Monthly Archives: July 2010
From Wild hockey star Pierre Marc Bouchard to, more recently, Twins first baseman Justin Morneau, it seems that concussions among pro-sports players have been in the news with growing frequency. Sports-related brain injuries have gained attention on a national level, too. Only weeks ago, the New York Times reported that deceased Cincinnati Bengals football player Chris Henry, 26, had already developed chronic traumatic encephalopathy, a progressive brain disease that’s been discovered in a number of retired NFL players.
What does all of this mean for young athletes? It’s a sobering reminder of just how serious sports-related head trauma can be — and of the importance of post-injury rest time to preventing long-term damage.
16-year-old football player Brett Pierce, pictured below with his mom and Gillette brain injury specialist Leslie Larson, C.N.P., can speak firsthand to the importance of appropriate rest time following a brain injury. Just yesterday, he shared his own experience of receiving two concussions just six months apart, with WCCO reporter Dennis Douda.
At Gillette, Brett took an easy and affordable (just $4 per athlete!) brain test called ImPACT (Immediate Post-Concussion Assessment and Cognitive Testing) that can help players, parents and coaches determine when it’s safe to return to play. Through a series of computerized exercises, ImPACT can identify changes in brain function, evaluate post-injury condition, and help track recovery. Learn more about ImPACT.
Brett’s mom, Leslie Pierce, is already working to broaden ImPACT to Brett’s entire football team. In the meantime, Brett received the news he was hoping for at his appointment today: he can rejoin his teammates at Holy Angels Academy, who are already practicing for the upcoming season.
All firefighters are everyday heroes. And today, a group of local firefighters went above and beyond the call of duty for kids at Gillette by hosting a carnival (yes, a carnival!) at our St. Paul hospital. St. Paul firefighters filled an entire floor of our parking ramp with games, food, balloons, face painting, and more. For our patients — many who can’t attend a community carnival because they’re recovering from surgeries or have complex disabilities — today was a day to “just be a kid.”
The Firefighters Carnival is a summertime favorite. It’s also an annual tradition here at Gillette, and it’s all thanks to a grateful family. At the height of the Polio epidemic in the 1950s, Saint Paul Fire Captain Burt Behr’s two young sons contracted the disease and were treated at Gillette. To thank us for the care his sons received, Burt planned a fun-filled carnival, just for our patients.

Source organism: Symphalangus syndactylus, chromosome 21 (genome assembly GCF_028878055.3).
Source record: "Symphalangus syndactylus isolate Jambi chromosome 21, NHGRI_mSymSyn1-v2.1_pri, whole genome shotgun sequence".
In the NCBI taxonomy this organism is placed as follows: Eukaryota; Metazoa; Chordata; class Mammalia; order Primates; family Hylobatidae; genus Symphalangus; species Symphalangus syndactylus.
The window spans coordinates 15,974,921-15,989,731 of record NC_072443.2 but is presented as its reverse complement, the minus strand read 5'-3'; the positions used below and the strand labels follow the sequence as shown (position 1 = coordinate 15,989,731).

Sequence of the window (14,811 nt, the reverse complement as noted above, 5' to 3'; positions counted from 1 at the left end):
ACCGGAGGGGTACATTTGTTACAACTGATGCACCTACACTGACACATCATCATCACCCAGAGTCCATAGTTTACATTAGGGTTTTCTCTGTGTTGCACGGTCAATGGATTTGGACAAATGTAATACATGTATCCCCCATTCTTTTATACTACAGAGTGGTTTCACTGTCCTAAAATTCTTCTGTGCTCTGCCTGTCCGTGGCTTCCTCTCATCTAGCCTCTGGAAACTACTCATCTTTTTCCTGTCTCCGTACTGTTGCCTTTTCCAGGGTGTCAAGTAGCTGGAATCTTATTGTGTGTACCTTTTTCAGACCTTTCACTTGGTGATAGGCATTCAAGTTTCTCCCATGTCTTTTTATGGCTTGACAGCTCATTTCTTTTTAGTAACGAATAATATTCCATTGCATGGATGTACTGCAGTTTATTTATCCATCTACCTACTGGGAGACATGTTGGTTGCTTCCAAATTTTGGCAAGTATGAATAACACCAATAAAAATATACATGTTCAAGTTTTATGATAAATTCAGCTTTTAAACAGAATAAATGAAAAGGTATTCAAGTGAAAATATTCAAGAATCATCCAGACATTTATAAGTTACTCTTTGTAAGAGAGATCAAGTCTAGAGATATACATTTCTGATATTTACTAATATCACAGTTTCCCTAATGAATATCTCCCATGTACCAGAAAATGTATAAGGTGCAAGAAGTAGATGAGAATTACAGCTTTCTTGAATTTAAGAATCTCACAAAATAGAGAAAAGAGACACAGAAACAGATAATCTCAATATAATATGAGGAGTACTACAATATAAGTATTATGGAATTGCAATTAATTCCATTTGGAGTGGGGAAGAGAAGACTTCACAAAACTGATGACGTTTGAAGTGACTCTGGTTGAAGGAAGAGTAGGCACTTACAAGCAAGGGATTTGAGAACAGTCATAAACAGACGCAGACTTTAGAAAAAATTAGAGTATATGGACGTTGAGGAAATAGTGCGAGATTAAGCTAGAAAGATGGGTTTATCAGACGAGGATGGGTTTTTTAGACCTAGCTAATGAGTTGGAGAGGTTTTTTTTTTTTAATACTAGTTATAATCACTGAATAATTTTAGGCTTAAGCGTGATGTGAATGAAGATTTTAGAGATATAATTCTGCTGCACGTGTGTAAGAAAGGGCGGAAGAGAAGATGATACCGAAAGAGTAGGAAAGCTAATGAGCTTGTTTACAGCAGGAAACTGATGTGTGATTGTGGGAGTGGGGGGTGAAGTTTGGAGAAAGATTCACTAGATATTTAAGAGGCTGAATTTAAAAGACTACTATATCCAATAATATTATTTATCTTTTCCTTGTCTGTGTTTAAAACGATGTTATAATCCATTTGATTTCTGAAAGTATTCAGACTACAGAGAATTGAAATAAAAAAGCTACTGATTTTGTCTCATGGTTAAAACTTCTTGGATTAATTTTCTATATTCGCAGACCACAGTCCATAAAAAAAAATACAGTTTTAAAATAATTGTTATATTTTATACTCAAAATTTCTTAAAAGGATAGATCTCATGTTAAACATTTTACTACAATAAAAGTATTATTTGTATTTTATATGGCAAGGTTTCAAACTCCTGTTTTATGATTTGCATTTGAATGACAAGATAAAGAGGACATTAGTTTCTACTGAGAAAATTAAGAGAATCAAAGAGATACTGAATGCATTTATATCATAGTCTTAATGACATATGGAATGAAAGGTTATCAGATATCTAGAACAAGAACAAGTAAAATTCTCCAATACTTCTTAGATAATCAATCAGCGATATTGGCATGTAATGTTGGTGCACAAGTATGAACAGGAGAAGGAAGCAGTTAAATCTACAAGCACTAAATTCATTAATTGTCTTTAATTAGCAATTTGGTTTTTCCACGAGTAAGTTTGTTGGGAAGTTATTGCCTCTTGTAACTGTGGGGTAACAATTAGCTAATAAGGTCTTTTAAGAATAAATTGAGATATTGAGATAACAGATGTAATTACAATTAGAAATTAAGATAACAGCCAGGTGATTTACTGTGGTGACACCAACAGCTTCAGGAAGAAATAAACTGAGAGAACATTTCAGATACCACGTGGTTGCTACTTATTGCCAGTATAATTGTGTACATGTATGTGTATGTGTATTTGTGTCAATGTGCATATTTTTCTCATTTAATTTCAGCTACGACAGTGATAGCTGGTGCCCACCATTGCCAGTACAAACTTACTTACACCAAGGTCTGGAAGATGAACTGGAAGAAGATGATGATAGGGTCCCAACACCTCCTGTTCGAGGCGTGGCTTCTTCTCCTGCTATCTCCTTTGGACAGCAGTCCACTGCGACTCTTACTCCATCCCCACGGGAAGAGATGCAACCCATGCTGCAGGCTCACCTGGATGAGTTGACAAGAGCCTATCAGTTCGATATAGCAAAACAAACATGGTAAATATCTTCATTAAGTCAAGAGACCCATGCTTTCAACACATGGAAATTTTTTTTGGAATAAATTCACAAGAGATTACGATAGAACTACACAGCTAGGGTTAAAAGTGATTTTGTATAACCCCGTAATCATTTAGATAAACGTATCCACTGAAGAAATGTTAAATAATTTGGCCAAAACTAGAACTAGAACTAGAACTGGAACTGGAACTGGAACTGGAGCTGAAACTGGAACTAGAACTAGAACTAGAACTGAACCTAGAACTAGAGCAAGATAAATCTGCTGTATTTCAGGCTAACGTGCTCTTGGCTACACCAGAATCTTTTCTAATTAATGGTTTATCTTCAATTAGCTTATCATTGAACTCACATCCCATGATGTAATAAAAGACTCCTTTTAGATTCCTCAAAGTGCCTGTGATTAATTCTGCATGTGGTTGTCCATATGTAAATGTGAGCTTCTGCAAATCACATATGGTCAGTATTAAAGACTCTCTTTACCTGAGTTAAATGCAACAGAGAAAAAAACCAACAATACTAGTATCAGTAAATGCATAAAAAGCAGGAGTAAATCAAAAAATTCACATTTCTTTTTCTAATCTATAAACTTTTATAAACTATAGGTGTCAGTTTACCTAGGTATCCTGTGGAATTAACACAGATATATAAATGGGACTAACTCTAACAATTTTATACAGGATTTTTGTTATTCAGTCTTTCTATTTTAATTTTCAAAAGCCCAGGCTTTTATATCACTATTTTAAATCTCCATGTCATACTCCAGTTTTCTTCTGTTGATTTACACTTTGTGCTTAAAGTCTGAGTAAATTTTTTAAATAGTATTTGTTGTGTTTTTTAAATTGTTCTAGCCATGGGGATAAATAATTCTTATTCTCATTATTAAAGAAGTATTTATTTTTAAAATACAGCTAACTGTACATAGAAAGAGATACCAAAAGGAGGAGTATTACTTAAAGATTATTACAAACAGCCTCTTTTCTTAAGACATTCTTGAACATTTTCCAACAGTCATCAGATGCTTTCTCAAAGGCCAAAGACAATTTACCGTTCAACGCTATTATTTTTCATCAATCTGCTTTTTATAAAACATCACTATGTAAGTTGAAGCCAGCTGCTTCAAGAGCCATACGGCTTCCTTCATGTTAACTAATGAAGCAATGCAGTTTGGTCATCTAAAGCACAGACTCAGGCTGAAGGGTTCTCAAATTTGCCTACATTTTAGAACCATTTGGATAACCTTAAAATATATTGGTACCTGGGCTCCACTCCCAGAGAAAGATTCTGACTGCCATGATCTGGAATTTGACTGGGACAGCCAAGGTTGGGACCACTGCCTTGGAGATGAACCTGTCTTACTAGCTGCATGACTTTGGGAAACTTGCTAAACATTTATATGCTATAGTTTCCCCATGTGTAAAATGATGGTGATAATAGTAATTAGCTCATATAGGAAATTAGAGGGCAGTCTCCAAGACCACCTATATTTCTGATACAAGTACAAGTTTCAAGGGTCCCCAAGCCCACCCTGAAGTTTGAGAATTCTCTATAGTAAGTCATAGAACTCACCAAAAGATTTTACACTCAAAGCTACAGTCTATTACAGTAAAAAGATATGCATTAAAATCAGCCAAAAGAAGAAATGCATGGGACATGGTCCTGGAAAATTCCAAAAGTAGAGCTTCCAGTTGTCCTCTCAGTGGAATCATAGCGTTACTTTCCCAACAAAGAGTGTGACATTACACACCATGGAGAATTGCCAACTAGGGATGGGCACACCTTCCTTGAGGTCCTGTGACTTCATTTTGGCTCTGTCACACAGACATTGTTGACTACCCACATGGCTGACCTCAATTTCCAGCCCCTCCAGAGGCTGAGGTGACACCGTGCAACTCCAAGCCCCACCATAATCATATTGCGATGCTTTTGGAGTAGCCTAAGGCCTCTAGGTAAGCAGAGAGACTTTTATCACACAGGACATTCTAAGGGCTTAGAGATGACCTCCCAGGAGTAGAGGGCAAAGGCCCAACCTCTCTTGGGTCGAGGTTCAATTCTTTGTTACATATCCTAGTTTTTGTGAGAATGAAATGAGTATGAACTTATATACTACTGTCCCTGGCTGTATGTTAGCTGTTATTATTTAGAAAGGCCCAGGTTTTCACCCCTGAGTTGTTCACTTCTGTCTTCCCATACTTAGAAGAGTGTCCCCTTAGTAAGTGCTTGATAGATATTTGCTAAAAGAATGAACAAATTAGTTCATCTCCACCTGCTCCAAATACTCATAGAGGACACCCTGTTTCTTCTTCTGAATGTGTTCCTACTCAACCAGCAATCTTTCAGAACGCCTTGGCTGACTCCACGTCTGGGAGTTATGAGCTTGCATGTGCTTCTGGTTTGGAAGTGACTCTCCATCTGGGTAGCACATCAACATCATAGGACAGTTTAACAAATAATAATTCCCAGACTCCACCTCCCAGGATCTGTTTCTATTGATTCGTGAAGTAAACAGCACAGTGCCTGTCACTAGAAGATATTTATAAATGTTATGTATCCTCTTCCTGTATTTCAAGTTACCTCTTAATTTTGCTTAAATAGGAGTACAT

Through the years, Burt’s idea has grown…and grown…from games, food and prizes to also include pony rides and appearances by local celebrities and athletes. For example, today’s guests of honor included Minnesota Twins mascot T.C., Miss Minnesota, and the Minnesota Vikings cheerleaders. Current and past Gillette patients of all ages are welcome. Best of all, the carnival travels room-to-room so patients unable to leave their rooms can still join in the fun.
Here’s a few photos of today’s festivities. For more, check out our Facebook page.
This post kicks off our “Ask the Expert” series, which will answer your questions and bring you timely information from a variety of Gillette experts. Do you have a question or topic for one of our experts? Leave a comment or e-mail us at email@example.com.
Summertime means wheeling around the neighborhood on bicycles, skateboards, scooters and in-line skates. But while you’re out enjoying the fresh air, don’t forget your helmet! Below are the answers to some questions I hear most often from parents about helmets.
What if my child won’t wear a helmet?
This is a common question, and I have a simple response: No helmet, no wheels! Here are some tips to enforce this basic family rule:
• Start young. Children should grow up knowing that a helmet is part of safety on wheels.
• Be a role model. Always wear your own helmet when riding.
• Get your child involved. Let your child pick his or her own helmet. Some children also like to decorate the outside of their helmets with stickers.
• Make sure it fits. Helmets should be snug, level and stable.
• Explain what’s at stake. Tell them why you want them to protect their heads. (“I love you and want you to stay safe.” “I want to protect your head so that you stay smart.”)
Do I have to buy an expensive helmet?
No. Research shows that protection doesn’t increase with price. Stores such as Walmart and Target sell bicycle helmets starting at $15.
What should I look for in a bicycle helmet?
Choose a bicycle helmet certified by the Consumer Products and Safety Commission (CPSC). There should be a sticker inside the helmet that notes this certification.
What should I look for in a skateboarding helmet?
Choose a skateboarding helmet certified by American Society for Testing and Materials (ASTM F1492). There should be a sticker inside the helmet that notes this certification.